URGENT UPDATE: We just received a polite-but-panicked “OOPS!” phone call from a Starkey vice president…
Turns out, this special Starkey PowerPoint presentation to the audiology students at the Academy of Doctors of Audiology annual convention wasn’t really for publication yet; and needless to say, it ruffled a few feathers in Eden Prairie and Scottsdale, with my VP friend requesting that we remove this article, as some of the information is not correct, and other is just preliminary. However, it is the policy of The Hearing Blog to present to our readers unbiased, accurate inside information from the hearing care industry, so we politely refused (just ask Advanced Bionics about the veracity of our “Failing Ugly” articles on their November 2010 HiRes 90k recall here, here and here, us breaking the news of their resultant January 2011 big layoffs here; and ask Cochlear about us calling out a design flaw in their CI’s here).
That being said, Starkey will now issue to us a statement detailing what is preliminary with their “Made for iPhone Hearing Aid” program, and also what is incorrect; which upon receipt we will both update this article and publish it in full in a separate article, with our response.
Dan Schwartz, Editor
Guest article on the Starkey roadmap, with comments by Dan Schwartz
It’s been a whirlwind day and a half so far at the ADA Conference. The Biltmore resort area is beautiful, and the weather has been very balmy. Definitely a big improvement over Memphis this time of year.
Yesterday was our special student workshop. There were some great sessions and information shared. One that I just could not wait to write about was the last few minutes of the Starkey presentation on technology and how today’s patients are all “connected.”
If you remember back in June, when Apple announced the iPhone 5, there was a great deal of interest in the audiology and hearing impaired community over one little phrase in the press release, “made for iPhone hearing aids.” Everyone was curious as to which manufacturers would be involved, how closely would they integrate with the iPhone, what would make them better than “non i-phone” compatible hearing aids.
Over the past couple months, there have been bits and pieces of information added to the puzzle. We have learned that Starkey, GN Resound, and Oticon all appear to be working with Apple to launch these products. We now know that Apple will itself not be producing hearing aids but that all 3 manufacturers will have some type of product that enables them to label their products:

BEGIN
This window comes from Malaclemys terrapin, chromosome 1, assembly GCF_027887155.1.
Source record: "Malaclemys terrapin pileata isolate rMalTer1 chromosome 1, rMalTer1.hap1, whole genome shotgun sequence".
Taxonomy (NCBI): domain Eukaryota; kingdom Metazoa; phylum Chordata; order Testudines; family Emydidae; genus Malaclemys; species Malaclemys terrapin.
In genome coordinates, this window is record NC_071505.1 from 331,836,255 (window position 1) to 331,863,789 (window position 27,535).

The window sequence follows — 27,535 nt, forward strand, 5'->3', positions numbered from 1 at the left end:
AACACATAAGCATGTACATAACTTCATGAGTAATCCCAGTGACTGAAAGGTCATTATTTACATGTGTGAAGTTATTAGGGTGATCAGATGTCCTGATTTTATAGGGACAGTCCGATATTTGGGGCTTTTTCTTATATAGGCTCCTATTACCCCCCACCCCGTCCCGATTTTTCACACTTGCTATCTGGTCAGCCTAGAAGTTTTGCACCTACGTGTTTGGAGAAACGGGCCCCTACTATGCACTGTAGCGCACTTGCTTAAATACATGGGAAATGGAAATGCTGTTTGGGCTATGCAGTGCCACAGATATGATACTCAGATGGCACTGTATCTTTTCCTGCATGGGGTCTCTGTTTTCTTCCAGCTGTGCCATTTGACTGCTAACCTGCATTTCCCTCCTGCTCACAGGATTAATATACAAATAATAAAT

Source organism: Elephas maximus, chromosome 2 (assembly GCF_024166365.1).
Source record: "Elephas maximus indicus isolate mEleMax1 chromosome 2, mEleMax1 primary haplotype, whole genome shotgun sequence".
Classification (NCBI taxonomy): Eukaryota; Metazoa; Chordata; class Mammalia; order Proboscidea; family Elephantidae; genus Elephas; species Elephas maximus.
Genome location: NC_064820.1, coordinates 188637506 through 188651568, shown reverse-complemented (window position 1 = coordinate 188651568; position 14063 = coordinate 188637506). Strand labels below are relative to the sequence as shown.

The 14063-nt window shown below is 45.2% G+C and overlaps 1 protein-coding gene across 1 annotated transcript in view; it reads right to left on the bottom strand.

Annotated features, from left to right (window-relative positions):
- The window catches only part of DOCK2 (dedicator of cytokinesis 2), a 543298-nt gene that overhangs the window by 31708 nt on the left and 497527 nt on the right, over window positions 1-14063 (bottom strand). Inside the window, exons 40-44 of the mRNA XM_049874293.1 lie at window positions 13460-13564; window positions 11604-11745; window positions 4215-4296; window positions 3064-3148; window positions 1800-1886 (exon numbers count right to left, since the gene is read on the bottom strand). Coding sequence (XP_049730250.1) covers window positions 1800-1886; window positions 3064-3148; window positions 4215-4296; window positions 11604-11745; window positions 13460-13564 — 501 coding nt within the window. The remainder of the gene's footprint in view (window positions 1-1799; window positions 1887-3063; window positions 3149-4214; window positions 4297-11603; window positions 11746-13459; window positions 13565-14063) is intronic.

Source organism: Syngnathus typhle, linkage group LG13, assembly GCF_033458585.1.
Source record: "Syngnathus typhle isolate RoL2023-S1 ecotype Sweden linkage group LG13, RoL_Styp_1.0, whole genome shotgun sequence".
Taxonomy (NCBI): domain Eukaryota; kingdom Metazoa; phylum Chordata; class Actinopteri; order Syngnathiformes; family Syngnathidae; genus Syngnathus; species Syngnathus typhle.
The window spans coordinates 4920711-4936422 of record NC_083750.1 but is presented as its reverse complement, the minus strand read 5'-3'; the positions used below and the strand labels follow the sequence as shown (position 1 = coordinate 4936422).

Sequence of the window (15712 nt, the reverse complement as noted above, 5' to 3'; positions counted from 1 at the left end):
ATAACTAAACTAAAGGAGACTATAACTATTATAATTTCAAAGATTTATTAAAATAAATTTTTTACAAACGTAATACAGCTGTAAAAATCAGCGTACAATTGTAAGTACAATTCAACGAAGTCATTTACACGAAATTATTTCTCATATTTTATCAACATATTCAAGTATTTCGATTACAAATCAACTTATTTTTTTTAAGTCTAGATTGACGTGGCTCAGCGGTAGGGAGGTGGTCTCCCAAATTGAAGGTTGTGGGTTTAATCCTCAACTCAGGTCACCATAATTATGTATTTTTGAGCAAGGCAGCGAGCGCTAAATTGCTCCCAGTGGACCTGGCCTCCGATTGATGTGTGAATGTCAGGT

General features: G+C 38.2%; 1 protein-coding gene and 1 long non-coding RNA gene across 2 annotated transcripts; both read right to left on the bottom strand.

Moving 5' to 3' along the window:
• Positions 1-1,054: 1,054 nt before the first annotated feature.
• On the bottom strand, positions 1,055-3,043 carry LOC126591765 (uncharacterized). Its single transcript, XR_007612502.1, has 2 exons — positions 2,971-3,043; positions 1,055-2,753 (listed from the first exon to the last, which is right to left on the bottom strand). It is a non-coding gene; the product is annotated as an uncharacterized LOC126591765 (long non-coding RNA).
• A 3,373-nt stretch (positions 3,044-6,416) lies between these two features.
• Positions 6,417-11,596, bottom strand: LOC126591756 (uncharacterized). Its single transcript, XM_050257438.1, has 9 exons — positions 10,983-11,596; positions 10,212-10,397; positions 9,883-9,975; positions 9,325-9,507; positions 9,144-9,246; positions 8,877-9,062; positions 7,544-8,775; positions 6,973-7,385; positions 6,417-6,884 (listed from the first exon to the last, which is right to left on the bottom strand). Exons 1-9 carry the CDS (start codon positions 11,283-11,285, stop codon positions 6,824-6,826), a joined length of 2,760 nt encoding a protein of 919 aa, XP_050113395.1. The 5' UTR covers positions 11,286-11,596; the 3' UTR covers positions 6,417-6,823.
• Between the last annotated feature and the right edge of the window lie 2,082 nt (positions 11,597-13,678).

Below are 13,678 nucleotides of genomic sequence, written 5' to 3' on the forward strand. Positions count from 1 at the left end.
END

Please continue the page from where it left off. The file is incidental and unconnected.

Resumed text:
…which according to the Apple website, signifies that “electronic accessory has been designed to connect specifically to iPhone and has been certified by the developer to meet Apple performance standards.”
We did not get much more information yesterday, but it was a big step forward.
- The Starkey “made for iPhone” hearing aids will only be compatible with iOS6 on the iPhone5 due to the fact that specific antennas had to be installed on the phones for the wireless protocol;
- The Starkey iPhone hearing aids will operate on 2.4 Ghz protocol variant (Similar to the wireless protocols used by GN Resound, this also explains how Resound, Oticon, and Starkey will all be functioning off the same antenna);
- This represents a change from Starkey who typically uses a 900 Hz wireless protocol;
- This means the Surflink Mobile will NOT be compatible with the “made for iPhone” hearing aids (Granted the iPhone should replace all these features);
- Per the Starkey trainer, there will be TWO lines of hearing aids, one operating on the 2.4Ghz protocol (“made for iPhone”) and one operating on the 900 Mhz protocol (current standard)’
- Control of the hearing aids will be app based;
- The first release will be a RIC style
App features will include:
- Audio streaming
- Remote mic
- Record, save, and email audio
- A limited version of Starkey’s soundpoint software
Soundpoint is a user tuning software that Starkey has for client’s to use in the office with the hearing healtchcare provider.. The trainer reported that 90% of users end up with 2 dB of the initially prescribed settings. The version on the iPhone will be limited in that users can only make gain and compression changes and are restricted to an 8 dB window. The app allows the saving of multiple user created profiles or “programs” which are stored on the iPhone, not on the hearing aid. This will enable combining location services on the iPhone so that particular programs can be geotagged. Walk in to Starbucks and your phone will ask if you’d like to change programs.
One initial flaw I see are that with the features that can be adjusted there will not be as much benefit for adverse acoustic environments. Changes to DNR and directionality would bring about more benefit for those situations in my opinion. While Apple has the largest market penetration of any single Smartphone manufacturer, Android OS market share is growing greatly. Obviously the sheer variety of manufacturers creating Android phones would require a much greater amount coordination among manufacturers for getting appropriate antennae installed in devices